Emotions in Finance: Distrust and Uncertainty in Global Markets

by Jocelyn Pixley
ISBN: 0521535085

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A Review of: Emotions in Finance:Distrust and Uncertainty in Global Markets
by Christopher Ondaatje

Jocelyn Pixley's slender volume Emotions in Finance states in its opening paragraph that "money is based on a trust," and she goes on to say that trust "is inherently problematic." She then issues a warning that the world's money is less secure than we like to think.
Pixley, a Senior Lecturer in the School of Sociology and Anthropology in the University of New South Wales, Australia, argues that money is not tangible but a promise based on rarely-examined premises: "Since the idea of money as a promise' is counterintuitive, going against the every day experience of its tangibility in our hands and wallets, most critics neglect the implied promise that money entails and so leave unexamined the trust on which it rests." And that promise is, primarily, government debt.
In the era of Bretton Woods (1944), gold standards, fixed currency interconvertibility, and the Glass-Steagall Act (which separated commercial and investment banking in America) money was sounder than today, but in 1971 President Nixon floated the dollar, in 1975 competitive regulations replaced control-type restrictive practices on the New York Stork Exchange, in 1986 London followed with the Big Bang, and in 1998 Glass-Steagall was rescinded. Since then the risk inherent to all money trades has increased, and concomitantly " distrust and sometimes fear inspires all financial action," as well as inspiring the title of this book.
With seven trillion dollars in the world today (most of which exist electronically), and with capital markets so erratic and herd-like, the basis of the world's money is unclear. Pixley complains, however, that instead of the caution that is proper to such a situation, our era is driven by a utopian assumption that we will all continue to get richer and that we can increasingly de-risk the future. Although she does not quote him, she suggests that such a panglossian vision is not too different from Irving Fisher's in 1929 when he said that "stocks seem to have reached a permanently high plateau." Pixley correctly fears another meltdown as market players increasingly lose their trust in American monetary policies.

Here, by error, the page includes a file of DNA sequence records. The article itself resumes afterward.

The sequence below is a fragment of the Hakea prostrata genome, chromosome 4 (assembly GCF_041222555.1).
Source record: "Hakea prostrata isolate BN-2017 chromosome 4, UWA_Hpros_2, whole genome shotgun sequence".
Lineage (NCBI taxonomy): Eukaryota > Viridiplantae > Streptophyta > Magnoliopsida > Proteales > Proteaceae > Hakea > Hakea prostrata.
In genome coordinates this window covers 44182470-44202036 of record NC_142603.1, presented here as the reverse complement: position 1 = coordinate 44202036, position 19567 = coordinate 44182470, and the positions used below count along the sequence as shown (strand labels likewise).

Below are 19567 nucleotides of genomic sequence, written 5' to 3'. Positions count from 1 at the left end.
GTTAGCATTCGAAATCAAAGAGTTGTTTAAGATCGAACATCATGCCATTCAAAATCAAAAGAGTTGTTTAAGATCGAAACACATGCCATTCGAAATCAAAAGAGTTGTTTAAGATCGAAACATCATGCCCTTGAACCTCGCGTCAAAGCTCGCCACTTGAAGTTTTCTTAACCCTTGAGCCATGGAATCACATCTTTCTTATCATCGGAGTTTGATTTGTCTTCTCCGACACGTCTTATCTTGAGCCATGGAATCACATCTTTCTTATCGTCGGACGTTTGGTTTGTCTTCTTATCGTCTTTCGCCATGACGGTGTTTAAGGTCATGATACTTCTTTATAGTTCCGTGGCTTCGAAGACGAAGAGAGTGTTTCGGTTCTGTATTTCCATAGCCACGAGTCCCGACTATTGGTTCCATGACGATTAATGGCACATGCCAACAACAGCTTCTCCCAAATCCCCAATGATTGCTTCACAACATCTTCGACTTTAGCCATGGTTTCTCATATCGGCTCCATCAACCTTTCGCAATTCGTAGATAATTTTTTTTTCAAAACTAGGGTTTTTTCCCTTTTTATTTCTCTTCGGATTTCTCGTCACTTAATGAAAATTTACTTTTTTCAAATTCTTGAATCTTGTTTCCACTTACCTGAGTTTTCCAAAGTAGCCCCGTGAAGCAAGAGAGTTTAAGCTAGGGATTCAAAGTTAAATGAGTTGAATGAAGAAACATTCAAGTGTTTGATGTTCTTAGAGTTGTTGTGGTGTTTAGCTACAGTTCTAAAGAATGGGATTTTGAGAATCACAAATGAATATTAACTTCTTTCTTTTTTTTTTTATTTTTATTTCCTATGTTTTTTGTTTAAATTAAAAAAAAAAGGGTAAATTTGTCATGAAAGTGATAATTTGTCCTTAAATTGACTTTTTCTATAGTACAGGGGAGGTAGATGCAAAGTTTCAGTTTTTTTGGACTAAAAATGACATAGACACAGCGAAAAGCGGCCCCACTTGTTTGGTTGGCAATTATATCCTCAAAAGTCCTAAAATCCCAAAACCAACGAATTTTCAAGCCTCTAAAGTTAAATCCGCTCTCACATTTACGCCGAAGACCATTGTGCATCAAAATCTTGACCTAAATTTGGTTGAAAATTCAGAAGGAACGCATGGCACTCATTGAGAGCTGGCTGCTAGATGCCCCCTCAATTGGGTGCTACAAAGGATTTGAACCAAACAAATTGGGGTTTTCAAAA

Even worse, Pixley worries that the instruments the market has generated to increase trust have themselves been counterproductive. So, for example, share options were introduced to align the interests of managers with shareholders, but they have simply introduced recklessness. That is because managers need not take up their options, but they can be rewarded with big pay-offs if they fail, so they are encouraged into absurd risk-taking because they personally gain most if their companies either succeed or fail spectacularly. It could also be argued that the modern trend to empower non-executive directors (which is based on the mistrust of the executive directors) simply empowers non-experts to take decisions in fields of which they are ignorant.
The word credit derives from the Latin credito, to trust, and in this book Pixley interviews a host of authoritative bankers and other financial players in the United States, UK and Australia to determine how we reached our current but dangerous position. But there is a gap in this book. Nowhere is it made very clear what Pixley's prescriptions for a safer future are. So, for example, she laments the passing of an era when a trader's word was his bond because he knew everybody with whom he traded, but she does not argue that the days of impersonal trust should now be reversed. She laments the loss of regulations, but new regulations such as Sarbanes-Oxley have now actually been introduced, although in my opinion they do not go far enough. She does not comment on this, and indeed Sarbanes-Oxley does not appear in the Index and does not appear to be mentioned in the text. Further, if the core problem at the heart of the financial nexus is inappropriate government debt, then that problem needs quantifying.
But perhaps that criticism is not fully just. Pixley works in a department of sociology and anthropology, so she can be forgiven for simply chronicling, through her interviews, the succession of stratagems markets generate as they search, fruitlessly, to reduce risk and foster trust in an inherently risky and dubious world. As a chronicle of shared financial anxieties, written as an observer from an alien world, this is an excellent book. For a solution, we will need to look to other writers.

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